2009 Yamaha YZF-R1 Comparison Track

Posted on 5:03 AM by My_revival

Yamaha YZF-R1


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MSRP: $12,390

Curb Weight: 476 lbs.
Horsepower: 146.08 @ 11,800 rpm
Torque: 73.12 lb-ft @ 9000 rpm
Quarter Mile: 10.53 seconds @ 137.5 mph
Outright Top Speed: 186 mph (limited)
Racetrack Top Speed: 153.97 mph
Superpole Best Time: 1:57.58
Overall Ranking: 5th Place


'Derived from MotoGP technology' is the tagline for Yamaha’s all-new YZF-R1 for 2009. Yes. We’ve all heard this a million times and it’s just plain getting old. But simply start the R1 and you can tell this is no ordinary Inline-Four 1000. Thumping, growling and rumbling, the R1 sounds more like a cross between an angry V-Twin and a racing V-Four, provoking emotion right from the first thumb of the starter button.

We sampled the bike in a stand-alone test in Australia earlier this year and came away impressed, to say the least. When ridden by itself and set-up by Yamaha’s experienced European testing staff, the R1 shined like a new set of chrome rims. I was convinced it would vie for top honors, no doubt. But when it comes time to compare all the bikes… well, things are not always as they seem.

Highlighting the changes for the all-new bike is the much-talked-about crossplane crankshaft. This was developed by Yamaha’s MotoGP team starting in 2004 to get the bike off the corner with more torque. As a result, Rossi took them to a couple world championships: Nothing to scoff at there. Thus, Yamaha figured if it worked in MotoGP why not try it in street form?

Rounding out the updates includes radically-styled bodywork and a D-mode selector on the right clip-on that allows adjustments in responsiveness via different maps for the YCC-I (Yamaha Chip Controlled Intake) system. And the changes don’t stop there, oh no – be sure to check out our 2009 Yamaha R1 First Ride for complete technical details.

These massive changes caught several of our testers off guard when first hopping on the Yami, as one isn’t expecting an Inline-Four to sound, feel or behave anything like this latest Tuning Fork-bred machine. It’s exactly that which our testers first took note of. It’s also what left us with extremely mixed reviews of the new Yamaha R1.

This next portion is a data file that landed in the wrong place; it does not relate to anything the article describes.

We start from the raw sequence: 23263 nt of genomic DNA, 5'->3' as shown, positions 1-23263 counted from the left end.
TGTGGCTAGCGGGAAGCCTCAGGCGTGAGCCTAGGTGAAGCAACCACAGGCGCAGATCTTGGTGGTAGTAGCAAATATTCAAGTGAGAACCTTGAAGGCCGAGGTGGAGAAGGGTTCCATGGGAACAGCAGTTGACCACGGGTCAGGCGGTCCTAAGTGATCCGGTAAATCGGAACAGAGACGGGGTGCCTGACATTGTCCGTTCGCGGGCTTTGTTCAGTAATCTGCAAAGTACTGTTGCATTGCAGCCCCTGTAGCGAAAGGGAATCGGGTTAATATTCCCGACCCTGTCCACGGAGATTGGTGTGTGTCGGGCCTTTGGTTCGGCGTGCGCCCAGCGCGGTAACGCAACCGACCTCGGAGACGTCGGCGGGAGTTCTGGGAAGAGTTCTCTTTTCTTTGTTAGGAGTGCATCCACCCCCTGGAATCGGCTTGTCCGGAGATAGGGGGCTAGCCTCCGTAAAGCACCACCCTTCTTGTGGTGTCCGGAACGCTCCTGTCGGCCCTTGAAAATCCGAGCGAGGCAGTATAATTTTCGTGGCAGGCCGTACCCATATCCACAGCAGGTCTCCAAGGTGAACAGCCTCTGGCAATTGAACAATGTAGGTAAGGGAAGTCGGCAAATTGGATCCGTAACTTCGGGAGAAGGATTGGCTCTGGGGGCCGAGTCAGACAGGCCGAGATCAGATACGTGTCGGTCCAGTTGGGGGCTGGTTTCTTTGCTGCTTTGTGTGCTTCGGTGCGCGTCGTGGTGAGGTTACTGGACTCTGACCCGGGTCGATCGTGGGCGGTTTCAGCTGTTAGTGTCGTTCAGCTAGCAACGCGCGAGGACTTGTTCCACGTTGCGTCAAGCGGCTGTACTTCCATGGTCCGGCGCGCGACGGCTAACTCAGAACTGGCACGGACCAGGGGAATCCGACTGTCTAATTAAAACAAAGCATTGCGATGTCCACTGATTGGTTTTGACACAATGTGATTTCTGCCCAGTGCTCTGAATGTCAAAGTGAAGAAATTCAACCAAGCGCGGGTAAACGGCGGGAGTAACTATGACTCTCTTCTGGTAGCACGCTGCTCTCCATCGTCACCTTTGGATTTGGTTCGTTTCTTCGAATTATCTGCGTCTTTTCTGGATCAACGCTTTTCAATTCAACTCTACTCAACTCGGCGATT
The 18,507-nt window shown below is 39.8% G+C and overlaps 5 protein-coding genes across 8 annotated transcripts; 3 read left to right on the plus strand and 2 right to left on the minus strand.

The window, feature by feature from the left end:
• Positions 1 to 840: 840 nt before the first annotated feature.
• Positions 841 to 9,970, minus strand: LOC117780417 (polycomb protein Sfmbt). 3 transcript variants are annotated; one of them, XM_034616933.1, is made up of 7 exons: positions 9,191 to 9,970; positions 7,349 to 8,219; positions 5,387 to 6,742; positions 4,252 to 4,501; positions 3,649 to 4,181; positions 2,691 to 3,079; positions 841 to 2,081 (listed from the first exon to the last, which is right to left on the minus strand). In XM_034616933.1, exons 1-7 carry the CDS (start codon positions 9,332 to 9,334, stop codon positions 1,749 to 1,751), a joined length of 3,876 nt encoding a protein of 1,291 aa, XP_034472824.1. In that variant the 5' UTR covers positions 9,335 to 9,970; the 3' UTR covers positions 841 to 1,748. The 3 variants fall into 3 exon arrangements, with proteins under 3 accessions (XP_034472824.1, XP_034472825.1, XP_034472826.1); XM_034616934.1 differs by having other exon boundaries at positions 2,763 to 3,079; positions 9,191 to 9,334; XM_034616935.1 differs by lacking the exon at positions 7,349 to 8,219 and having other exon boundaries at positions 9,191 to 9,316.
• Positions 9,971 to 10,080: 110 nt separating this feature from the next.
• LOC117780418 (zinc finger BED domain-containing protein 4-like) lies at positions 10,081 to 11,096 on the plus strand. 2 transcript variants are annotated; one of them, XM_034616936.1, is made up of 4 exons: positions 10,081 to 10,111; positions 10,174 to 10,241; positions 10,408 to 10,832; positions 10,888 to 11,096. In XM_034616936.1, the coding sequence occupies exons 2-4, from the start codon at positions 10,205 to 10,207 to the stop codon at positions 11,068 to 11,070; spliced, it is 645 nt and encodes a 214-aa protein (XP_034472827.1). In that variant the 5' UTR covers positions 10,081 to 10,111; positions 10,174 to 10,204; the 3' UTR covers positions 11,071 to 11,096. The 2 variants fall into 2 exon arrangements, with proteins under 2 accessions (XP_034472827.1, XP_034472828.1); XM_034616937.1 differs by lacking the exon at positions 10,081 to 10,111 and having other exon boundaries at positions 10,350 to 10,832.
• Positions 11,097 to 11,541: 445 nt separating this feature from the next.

2009 Yamaha YZF-R1 Smackdown Track Test
2009 Yamaha YZF-R1.



“Wow, they said eventually MotoGP technology would make it to our street bikes and here it is,” said Sorensen. “The feeling and the sound of the new R1 motor reminds me of the Honda VFR750. Trailing throttle off corners the Yamaha is very tractable; it is truly in-between riding a Twin and Inline-Four. One disadvantage of this configuration might have is that it doesn’t have the 'warp speed' top-end some of the other bikes have.”

“On the track it seems the easiest to ride, the least intimidating of the group by far,” adds Hutchison. “I was able to get comfortable on the R1 almost immediately and it was one of the first two bikes I broke through the two-

2009 Yamaha YZF-R1 Smackdown Track Test
Radical styling changes out back for '09.

minute mark on. It always made me feel as though I could be confident it wasn’t going to highside me on corner exits. Something about that crossplane crank makes the bike feel very tractable.”

Said Earnest: “The motor is disappointingly slow. It pulls well off slow corners but it just doesn’t seem to make much power when revving up – very flat on top.”

This lack of outright power is no surprise when you take a look at the hard numbers. The R1 produced the lowest horsepower (146.08) and second-lowest torque (73.12) of the bunch. And as for the data, its recorded

2009 Yamaha YZF-R1 Smackdown Track Test
Waheed coming down the mini Corkscrew at Thunderhill on the new R1.

maximum acceleration coming out of turns 14 and 6 was the second-lowest in the group, only marginally higher than the Ducati. Also, top speed was down at the bottom, recording a best of 153.97 mph at the end of Thunderhill’s fastest straight.

Furthermore, we once again took the machines to HPCC for performance testing and its relatively weak power output and vague-feeling clutch produced the slowest quarter-mile ET of the day at 10.53 @ 137.5 mph, as well as a fried clutch after only three runs. The numbers may not have been impressive compared to the competition but the highlight of the R1 experience is hearing the Yamaha come by at full-steam, as that crossplane engine wails more like a fighter jet than a motorcycle. It’s unreal!

This incredible sound is just as breathtaking while riding. If one forgets about minute performance differences for a second and takes in just how visceral of an experience the R1 is, with its jet fighter sound and instant throttle response, it truly is amazing. But in a test like this, one quickly snaps back into precision mode, as that is what’s needed to pick apart bikes that all perform so equally. This then reveals another area which could be improved: The clutch

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